I was only 11 when I received my first chain letter. I read it and ignored it. Even at that age, I could see that the letter served no purpose. Whilst many of my school chums passed these ridiculous messages on, I was the badass, who always broke the chain. Recently I have played the badass again and let me tell you why.
Instagram stories makes the world look a brighter, shinier and damn right funnier place. Just at a time when we need it most. This uncertain era post Brexit, and pre-Trump presidency (yes, really) means our social media is swamped by negativity, worry and where cat photos and skateboarding dogs got relegated behind the real news stories doing the rounds. None of them positive.
Social media companies have shown a willingness to work with governments and law enforcement in the past, and streamlining and improving this relationship is crucial. Unrealistic expectations do little to improve this relationship though, and some of the criticisms laid out in the report do seem unrealistic.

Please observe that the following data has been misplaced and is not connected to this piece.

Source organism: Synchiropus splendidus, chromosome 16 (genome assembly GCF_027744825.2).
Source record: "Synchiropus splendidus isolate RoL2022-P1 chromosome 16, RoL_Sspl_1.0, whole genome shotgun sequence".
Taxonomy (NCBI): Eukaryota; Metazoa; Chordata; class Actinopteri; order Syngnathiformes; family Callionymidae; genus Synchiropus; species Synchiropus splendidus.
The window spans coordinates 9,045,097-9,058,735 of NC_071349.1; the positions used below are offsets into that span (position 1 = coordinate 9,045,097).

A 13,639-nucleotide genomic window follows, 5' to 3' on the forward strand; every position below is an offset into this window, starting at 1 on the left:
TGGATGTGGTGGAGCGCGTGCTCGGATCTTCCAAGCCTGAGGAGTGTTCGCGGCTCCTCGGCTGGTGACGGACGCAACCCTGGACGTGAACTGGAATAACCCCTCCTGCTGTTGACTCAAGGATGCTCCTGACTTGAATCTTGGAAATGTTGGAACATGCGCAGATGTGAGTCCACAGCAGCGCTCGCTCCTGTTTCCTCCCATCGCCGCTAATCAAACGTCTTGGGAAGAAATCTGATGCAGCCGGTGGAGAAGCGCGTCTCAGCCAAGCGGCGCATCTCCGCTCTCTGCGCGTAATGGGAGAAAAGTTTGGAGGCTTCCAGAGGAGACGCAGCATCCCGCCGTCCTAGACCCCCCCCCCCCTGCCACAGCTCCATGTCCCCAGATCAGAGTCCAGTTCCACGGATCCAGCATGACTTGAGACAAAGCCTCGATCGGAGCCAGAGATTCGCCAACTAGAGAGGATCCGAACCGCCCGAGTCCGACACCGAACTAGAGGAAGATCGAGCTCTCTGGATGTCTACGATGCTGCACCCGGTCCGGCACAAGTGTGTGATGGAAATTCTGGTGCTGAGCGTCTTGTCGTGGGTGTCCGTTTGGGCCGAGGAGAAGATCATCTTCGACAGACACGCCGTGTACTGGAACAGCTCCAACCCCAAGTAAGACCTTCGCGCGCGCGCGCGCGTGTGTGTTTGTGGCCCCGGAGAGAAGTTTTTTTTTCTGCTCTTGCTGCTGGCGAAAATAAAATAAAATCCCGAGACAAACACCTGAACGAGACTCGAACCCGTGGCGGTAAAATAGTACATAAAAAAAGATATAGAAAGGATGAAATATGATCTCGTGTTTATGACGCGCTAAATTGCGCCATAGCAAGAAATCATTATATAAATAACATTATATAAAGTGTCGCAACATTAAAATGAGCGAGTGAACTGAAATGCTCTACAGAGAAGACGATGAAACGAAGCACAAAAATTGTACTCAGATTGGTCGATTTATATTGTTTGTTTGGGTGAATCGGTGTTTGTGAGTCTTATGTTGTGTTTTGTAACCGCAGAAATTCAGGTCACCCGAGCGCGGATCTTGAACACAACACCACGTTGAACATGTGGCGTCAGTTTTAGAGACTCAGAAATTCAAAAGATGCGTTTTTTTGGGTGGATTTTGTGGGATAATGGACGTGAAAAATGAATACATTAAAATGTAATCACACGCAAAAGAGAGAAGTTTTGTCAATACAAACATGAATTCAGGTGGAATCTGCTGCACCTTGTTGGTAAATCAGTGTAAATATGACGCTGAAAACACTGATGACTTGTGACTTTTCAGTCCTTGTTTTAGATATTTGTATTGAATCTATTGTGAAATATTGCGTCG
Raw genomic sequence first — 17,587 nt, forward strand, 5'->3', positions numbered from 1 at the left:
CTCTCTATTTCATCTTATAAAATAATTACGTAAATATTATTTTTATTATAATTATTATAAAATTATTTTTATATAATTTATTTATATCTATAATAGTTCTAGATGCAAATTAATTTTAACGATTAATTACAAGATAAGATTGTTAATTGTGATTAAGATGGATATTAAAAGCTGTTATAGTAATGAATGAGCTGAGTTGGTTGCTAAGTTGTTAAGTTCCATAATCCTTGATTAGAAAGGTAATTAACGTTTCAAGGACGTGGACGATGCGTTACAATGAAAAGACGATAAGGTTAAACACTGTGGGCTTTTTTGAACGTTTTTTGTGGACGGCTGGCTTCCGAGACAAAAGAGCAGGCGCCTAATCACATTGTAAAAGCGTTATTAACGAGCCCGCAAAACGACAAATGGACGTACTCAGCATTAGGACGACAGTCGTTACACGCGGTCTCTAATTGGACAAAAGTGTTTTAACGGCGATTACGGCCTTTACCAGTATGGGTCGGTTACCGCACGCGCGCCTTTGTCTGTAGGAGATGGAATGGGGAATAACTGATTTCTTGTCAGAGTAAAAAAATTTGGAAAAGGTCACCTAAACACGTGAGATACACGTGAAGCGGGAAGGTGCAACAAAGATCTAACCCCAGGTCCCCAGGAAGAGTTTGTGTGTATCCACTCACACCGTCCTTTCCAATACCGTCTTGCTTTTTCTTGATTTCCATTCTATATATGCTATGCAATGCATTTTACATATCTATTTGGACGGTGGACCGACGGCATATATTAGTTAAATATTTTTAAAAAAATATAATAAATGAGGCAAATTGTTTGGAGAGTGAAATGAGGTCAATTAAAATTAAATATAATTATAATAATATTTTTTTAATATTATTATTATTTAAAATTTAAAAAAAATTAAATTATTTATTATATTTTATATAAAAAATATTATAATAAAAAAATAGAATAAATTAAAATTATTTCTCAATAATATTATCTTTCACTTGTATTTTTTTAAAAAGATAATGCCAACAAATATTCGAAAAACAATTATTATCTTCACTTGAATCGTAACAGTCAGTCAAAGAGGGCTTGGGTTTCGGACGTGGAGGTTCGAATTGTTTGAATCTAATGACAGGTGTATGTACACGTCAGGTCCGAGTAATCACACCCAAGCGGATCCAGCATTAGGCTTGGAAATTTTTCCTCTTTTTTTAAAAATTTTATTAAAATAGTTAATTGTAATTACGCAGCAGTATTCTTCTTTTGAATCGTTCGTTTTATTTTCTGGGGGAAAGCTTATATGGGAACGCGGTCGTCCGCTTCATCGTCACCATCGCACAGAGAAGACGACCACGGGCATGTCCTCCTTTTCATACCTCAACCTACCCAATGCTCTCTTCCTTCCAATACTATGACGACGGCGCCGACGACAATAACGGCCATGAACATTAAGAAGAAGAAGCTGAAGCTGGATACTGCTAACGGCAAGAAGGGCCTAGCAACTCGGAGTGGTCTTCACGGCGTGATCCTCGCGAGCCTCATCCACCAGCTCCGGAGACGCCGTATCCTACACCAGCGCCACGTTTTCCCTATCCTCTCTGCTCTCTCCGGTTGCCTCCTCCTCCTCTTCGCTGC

As a chubby teenager I grew up without any real role models. Yes, I had teen idols and boyband crushes but I could never open up an issue of Sugar magazine and see someone like me staring back. Surrounded by thin friends and people who told me I should lose weight, it sometimes seemed like a lonely place. Thankfully I discovered the world of social media...
Many social networks are criticised for providing their communities with a news feed filled with angry political rants, tragic breaking news, and hundreds of posts about people struggling with illness or persona turmoil. We've turned this on its head, and developed a feature dedicated to sharing good news about advances in Alzheimer's care.